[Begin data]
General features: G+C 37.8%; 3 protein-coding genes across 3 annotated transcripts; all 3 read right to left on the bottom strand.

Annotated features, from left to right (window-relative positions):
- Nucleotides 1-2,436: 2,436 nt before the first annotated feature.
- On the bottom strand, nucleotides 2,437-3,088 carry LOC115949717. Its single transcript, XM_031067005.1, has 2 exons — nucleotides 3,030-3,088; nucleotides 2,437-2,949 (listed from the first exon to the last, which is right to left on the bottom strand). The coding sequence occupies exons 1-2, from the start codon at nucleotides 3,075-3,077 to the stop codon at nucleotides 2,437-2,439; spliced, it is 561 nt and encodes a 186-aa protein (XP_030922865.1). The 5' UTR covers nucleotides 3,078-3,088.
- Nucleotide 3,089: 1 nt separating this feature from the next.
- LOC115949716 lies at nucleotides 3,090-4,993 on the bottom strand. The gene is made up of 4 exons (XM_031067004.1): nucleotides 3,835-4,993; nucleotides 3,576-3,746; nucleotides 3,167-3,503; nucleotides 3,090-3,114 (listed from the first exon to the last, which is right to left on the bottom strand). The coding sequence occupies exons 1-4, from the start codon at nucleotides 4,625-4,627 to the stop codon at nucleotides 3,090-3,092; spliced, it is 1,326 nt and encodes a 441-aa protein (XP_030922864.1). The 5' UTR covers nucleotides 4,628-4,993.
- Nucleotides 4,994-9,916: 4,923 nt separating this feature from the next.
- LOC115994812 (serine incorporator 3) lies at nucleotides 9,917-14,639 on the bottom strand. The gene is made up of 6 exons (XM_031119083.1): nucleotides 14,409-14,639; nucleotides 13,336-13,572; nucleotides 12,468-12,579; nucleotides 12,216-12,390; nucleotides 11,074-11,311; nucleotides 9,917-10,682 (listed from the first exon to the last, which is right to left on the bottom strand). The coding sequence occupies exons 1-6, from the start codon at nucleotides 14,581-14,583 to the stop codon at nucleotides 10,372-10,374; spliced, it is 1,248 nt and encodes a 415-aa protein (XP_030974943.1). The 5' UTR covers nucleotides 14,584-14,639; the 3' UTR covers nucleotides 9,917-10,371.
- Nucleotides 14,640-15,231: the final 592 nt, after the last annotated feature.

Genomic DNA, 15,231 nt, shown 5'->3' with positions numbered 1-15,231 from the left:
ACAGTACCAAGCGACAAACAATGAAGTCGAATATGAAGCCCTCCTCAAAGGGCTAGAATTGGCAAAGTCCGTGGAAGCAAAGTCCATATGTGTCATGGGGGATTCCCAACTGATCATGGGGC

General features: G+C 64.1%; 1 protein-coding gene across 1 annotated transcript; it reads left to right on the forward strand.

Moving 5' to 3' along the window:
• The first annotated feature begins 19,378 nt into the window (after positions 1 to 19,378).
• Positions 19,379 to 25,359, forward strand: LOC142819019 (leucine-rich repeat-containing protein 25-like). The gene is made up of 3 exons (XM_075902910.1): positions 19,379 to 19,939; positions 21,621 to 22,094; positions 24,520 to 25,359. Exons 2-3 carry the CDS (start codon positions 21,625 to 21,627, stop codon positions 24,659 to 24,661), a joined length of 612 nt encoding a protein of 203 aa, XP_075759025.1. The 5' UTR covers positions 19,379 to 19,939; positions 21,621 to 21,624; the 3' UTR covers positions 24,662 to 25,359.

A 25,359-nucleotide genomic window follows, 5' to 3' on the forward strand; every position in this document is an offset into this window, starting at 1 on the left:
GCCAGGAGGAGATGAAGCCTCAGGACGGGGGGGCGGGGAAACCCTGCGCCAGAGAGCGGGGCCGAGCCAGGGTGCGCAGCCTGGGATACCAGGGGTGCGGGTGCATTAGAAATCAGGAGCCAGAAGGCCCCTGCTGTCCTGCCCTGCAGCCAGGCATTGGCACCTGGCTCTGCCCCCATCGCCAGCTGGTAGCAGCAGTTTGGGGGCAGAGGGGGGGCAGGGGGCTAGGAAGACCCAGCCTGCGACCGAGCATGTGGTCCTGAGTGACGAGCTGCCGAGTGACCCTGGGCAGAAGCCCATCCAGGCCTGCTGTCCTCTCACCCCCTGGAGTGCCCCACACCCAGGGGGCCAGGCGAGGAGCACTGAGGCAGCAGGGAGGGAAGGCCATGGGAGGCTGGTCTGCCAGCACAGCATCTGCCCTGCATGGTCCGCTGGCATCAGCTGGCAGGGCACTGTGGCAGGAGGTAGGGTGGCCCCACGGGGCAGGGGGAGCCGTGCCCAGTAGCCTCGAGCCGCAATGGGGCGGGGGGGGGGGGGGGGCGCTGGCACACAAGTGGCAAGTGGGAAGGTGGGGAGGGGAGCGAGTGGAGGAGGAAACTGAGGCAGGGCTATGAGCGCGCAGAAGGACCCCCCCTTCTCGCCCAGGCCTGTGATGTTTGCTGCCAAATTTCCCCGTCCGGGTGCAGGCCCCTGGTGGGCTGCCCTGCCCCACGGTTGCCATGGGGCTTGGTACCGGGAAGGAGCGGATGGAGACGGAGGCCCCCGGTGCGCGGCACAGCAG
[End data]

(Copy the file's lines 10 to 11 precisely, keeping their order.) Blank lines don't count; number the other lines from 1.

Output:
Genomic DNA, 15,231 nt, shown 5'->3' with positions numbered 1-15,231 from the left:
ACAGTACCAAGCGACAAACAATGAAGTCGAATATGAAGCCCTCCTCAAAGGGCTAGAATTGGCAAAGTCCGTGGAAGCAAAGTCCATATGTGTCATGGGGGATTCCCAACTGATCATGGGGC